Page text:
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Re: [lammps-users] Reaxff c/h/o energy conservation and temperature drift in NVE
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Re: [lammps-users] Reaxff c/h/o energy conservation and temperature drift in NVE

From: Thomas Zhang <tk.zhang@...3421...>
Date: Fri, 15 Dec 2017 22:56:13 +0000

Hi all,

Thanks for the replies! Sorry, 1 small correction, the timestep I used was 0.25fs. The times should be divided by half. 

I have tried adjusting the timestep to half (0.125fs) during the NEMD step for a smaller system. The two attached files are both equilibrated at 0.25fs timestep, but one is ran with NEMD using 0.125fs, and one is using 0.25fs. Interestingly, I get even more drift. It could be also dependent on the specific velocity configuration. I have seen the similar behaviour with a separate series of repeated runs, only changing the inital velocity seed. Some systems had drift, while others had less.


From: Benjamin Jensen <bdjensen@...1754...>
Sent: Thursday, December 14, 2017 7:51:03 AM
Cc: Thomas Zhang
Subject: Re: [lammps-users] Reaxff c/h/o energy conservation and temperature drift in NVE
The Chenoweth CHO parameters have some pretty steep gradients, and usually requires smaller than typical time steps for energy conservation. I wouldn't be surprised if 0.5 fs was still to large. I'd rerun with decreasing time steps and look for convergence.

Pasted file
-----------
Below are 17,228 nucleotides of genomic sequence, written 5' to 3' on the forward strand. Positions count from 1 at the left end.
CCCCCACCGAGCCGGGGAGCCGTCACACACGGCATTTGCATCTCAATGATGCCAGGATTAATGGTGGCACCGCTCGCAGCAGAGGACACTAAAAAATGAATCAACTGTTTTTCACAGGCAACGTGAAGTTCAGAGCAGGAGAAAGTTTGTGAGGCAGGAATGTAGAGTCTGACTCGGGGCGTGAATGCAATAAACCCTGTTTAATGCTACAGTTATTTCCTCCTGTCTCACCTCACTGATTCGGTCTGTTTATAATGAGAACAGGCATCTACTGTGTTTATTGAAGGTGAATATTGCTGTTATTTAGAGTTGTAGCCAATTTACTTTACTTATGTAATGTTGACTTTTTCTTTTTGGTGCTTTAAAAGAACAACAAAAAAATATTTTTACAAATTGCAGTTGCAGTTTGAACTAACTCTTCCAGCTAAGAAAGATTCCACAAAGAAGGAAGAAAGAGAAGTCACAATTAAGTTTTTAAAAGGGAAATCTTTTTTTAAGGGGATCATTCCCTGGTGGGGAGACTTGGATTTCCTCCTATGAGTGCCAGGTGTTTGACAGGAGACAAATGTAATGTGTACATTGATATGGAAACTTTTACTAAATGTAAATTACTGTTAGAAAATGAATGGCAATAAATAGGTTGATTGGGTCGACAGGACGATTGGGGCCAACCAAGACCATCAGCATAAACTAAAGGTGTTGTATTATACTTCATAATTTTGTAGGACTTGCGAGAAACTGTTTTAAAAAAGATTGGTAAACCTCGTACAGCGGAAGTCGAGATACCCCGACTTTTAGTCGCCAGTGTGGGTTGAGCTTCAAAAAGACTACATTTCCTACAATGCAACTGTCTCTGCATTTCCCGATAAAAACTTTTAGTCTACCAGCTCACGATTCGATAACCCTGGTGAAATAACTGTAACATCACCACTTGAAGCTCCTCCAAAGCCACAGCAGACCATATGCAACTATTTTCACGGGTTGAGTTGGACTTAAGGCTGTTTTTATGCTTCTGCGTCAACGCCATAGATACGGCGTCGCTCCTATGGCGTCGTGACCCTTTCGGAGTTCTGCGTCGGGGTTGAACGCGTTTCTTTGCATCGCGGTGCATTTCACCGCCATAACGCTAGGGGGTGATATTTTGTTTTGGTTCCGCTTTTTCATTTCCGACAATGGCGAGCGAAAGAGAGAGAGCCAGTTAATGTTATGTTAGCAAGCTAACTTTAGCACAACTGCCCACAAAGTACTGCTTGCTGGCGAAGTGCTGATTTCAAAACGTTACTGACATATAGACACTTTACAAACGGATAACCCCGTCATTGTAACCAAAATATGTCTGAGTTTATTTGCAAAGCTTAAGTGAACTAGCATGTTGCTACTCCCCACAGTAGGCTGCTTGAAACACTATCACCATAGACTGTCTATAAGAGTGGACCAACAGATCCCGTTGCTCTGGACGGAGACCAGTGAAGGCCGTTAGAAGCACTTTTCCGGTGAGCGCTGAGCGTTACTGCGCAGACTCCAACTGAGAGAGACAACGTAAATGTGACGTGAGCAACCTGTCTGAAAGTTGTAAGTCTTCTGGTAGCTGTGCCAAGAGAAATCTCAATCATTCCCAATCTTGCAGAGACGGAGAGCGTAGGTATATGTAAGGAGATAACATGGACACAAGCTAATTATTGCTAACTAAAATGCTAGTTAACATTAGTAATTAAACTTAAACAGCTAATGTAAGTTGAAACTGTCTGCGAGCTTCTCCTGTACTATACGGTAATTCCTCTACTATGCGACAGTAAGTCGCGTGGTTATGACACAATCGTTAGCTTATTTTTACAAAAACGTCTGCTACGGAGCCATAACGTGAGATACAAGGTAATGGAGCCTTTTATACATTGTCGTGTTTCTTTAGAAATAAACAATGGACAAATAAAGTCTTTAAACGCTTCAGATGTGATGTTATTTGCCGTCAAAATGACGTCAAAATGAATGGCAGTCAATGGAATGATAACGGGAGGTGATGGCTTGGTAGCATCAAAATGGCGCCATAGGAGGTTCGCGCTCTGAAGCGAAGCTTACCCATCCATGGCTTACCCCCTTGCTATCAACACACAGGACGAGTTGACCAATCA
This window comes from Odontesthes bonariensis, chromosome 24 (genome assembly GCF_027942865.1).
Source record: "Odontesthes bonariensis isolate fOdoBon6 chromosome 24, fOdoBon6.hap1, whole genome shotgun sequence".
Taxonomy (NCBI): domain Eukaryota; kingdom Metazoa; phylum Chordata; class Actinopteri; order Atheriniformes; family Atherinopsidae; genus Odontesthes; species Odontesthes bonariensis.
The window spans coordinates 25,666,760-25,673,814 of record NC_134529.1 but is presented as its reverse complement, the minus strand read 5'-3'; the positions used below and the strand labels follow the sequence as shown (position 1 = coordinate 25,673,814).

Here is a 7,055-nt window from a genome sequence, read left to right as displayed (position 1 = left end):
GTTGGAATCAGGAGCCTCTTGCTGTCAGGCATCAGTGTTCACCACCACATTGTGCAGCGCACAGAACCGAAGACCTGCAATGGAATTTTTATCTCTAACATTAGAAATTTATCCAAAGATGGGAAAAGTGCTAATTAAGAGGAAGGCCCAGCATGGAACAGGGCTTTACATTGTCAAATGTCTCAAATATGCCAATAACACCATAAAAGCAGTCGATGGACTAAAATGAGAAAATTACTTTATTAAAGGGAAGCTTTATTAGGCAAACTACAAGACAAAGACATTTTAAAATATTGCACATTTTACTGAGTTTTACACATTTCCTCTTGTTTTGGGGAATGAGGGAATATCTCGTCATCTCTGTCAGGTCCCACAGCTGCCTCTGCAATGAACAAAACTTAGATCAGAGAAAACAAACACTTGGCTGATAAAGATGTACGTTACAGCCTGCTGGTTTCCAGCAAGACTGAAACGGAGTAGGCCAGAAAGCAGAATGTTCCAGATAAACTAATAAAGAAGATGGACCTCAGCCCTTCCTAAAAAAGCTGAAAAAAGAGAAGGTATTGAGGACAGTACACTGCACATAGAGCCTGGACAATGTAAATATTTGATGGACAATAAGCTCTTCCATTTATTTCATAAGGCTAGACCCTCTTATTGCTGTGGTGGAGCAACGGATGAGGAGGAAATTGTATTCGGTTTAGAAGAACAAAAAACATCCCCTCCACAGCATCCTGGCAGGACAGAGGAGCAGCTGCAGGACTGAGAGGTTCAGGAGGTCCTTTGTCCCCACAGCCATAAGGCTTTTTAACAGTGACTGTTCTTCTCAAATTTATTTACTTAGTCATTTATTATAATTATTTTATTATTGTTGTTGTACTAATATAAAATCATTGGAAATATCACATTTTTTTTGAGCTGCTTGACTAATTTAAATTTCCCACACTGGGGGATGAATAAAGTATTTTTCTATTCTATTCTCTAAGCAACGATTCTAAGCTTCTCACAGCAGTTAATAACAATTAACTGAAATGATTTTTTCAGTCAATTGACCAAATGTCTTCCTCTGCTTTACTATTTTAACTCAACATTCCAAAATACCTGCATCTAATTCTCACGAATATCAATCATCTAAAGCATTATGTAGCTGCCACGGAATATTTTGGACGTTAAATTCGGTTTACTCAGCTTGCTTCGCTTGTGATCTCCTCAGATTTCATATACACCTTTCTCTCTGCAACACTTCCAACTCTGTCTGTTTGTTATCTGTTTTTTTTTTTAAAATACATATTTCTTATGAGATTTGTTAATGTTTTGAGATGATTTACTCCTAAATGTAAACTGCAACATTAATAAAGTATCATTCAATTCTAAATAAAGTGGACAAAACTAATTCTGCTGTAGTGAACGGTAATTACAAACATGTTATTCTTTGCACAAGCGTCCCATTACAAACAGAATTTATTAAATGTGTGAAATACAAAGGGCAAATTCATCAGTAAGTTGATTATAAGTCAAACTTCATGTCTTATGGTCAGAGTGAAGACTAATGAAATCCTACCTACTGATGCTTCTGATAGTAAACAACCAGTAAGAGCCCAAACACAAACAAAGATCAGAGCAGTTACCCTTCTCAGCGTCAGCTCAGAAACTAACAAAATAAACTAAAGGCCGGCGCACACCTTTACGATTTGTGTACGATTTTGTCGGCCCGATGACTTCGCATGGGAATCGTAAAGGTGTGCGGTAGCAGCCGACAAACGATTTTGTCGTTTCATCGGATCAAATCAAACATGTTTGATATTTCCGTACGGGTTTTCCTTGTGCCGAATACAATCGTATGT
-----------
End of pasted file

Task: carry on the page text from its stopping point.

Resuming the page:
On Wed, Dec 13, 2017 at 5:08 PM, Ray Shan <rshan@...1795...> wrote:
The ReaxFF combustion force field was fitted to describe the combustion of hydrocarbons, not graphene oxides.  You might just be using a force field that is not appropriate for your simulation.


On 12/13/17, 1:58 PM, "Thomas Zhang" <tk.zhang@...3421...> wrote:

Dear LAMMPS community,

This question is regarding the Reaxff c/h/o combustion force field (Chenoweth, Van duin, and Goddard, 2008). I am simulating Graphene Oxide (GO), and using the NVE ensemble with NEMD to calculate thermal conductivity. There are issues with energy conservation in the NVE ensemble. For example, one system is GO with 50% oxygen (hydroxyl) concentration. The system is first equilibrated using NPT at 300K for 4ns, and a timestep of 0.5fs. Then it is transitioned from NVT to NVE for 25ps each. When the calculation is done in NVE, and a heat flux is applied (using the M-P algorithm), the temperature drifts from 300K - ~370K in the span of 300ps, as shown in the first attached file. Most likely the equilibration and timestep used are sufficient. This issue is less pronounced when the temperature gradient is removed.

I have tested the same methodology (NEMD) with Silicon using the SW potential, and the temperature does not drift at all, as shown by the second attached file.

Please let me know if you can be of any help,



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